Istvan Csurka, a leading Hungarian playwright and far-right politician who did not shy from making anti-Semitic statements, died on Saturday February 4 at the age of 77, according to the New York Times.
According to the newspaper, Csurka’s family announced the death but gave no cause, Hungary’s state-run news service reported.
Csurka headed the Hungarian Justice and Life Party, the first far-right party to enter the Hungarian Parliament since the Second World War. His views were likened to those of his friend Jean-Marie Le Pen, the founder of France’s National Front party in France.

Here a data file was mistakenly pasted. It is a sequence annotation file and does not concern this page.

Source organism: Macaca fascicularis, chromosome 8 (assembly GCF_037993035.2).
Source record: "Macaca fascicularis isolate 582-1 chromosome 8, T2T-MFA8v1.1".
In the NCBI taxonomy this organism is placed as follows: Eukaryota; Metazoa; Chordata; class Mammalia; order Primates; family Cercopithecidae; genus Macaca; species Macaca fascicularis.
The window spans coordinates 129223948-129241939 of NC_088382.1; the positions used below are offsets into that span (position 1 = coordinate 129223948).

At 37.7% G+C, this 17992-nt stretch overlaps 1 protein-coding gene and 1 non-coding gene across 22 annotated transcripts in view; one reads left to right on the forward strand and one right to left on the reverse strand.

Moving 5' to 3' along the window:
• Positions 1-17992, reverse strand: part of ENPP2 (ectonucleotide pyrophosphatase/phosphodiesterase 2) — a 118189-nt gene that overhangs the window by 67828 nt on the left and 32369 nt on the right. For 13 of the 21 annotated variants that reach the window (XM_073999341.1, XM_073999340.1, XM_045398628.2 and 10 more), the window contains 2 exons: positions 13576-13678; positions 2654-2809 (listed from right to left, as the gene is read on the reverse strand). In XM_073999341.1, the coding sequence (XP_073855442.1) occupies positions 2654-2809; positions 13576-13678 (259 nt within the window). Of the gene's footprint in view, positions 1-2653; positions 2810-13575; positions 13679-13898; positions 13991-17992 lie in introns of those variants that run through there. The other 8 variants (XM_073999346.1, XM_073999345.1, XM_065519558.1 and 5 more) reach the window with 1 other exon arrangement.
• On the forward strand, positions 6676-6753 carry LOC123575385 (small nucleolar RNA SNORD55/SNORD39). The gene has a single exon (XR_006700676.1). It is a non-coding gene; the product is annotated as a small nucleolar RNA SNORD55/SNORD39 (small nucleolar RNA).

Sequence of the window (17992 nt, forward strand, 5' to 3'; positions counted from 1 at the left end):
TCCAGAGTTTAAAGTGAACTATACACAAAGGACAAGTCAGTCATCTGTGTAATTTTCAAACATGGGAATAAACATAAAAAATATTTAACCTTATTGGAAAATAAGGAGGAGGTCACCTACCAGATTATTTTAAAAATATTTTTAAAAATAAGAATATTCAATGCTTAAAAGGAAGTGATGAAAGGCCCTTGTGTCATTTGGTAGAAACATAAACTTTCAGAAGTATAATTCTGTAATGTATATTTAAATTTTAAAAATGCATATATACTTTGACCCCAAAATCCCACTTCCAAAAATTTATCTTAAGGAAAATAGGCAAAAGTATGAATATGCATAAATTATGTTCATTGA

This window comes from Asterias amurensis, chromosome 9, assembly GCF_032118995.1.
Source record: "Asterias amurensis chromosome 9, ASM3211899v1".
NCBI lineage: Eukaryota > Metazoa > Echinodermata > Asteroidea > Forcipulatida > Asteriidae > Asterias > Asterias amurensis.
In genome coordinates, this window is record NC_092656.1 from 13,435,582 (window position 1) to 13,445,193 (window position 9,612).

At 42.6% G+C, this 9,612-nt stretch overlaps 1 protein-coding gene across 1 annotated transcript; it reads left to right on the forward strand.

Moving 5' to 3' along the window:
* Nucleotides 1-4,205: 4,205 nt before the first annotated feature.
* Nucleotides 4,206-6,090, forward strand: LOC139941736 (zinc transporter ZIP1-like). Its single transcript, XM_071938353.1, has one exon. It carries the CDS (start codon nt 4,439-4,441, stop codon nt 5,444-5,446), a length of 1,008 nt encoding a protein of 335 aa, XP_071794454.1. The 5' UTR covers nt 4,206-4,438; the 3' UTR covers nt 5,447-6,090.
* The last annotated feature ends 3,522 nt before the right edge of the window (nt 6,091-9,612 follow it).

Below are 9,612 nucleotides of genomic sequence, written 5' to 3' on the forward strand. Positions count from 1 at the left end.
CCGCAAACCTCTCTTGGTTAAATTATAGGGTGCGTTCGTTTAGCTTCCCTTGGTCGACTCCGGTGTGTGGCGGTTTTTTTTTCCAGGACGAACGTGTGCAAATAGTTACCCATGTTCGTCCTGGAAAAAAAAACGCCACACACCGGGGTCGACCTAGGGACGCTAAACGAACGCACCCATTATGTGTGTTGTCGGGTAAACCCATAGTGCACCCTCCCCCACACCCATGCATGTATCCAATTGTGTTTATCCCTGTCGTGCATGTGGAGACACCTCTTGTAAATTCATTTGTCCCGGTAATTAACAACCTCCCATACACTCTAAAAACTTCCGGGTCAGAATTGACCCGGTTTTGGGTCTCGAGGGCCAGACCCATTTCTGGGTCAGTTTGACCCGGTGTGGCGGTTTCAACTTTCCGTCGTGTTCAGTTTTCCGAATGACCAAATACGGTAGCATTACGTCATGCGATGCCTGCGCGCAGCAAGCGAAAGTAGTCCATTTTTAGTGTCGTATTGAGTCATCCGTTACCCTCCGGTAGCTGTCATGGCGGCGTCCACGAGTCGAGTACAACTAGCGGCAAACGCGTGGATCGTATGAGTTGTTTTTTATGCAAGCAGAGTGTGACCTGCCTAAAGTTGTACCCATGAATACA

According to the New York Times, Csurka appealed to embittered older Hungarians with his evocation of the nation’s “glory days,” decried the dilution of Hungarian genes and declared that Hungary needed more “living space,” (a phrase Hitler had used to justify attacking his neighbors). Furthermore, Csurka used innuendos like “dwarfish minority” to refer to Jews and Gypsies, and defended violent neo-Nazi skinheads.
The article also claimed that Csurka espoused many conspiracy theories, including one in which Israel would become overcrowded by the Palestinians, causing the Israelis to try and take over Hungary as a second Jewish state.
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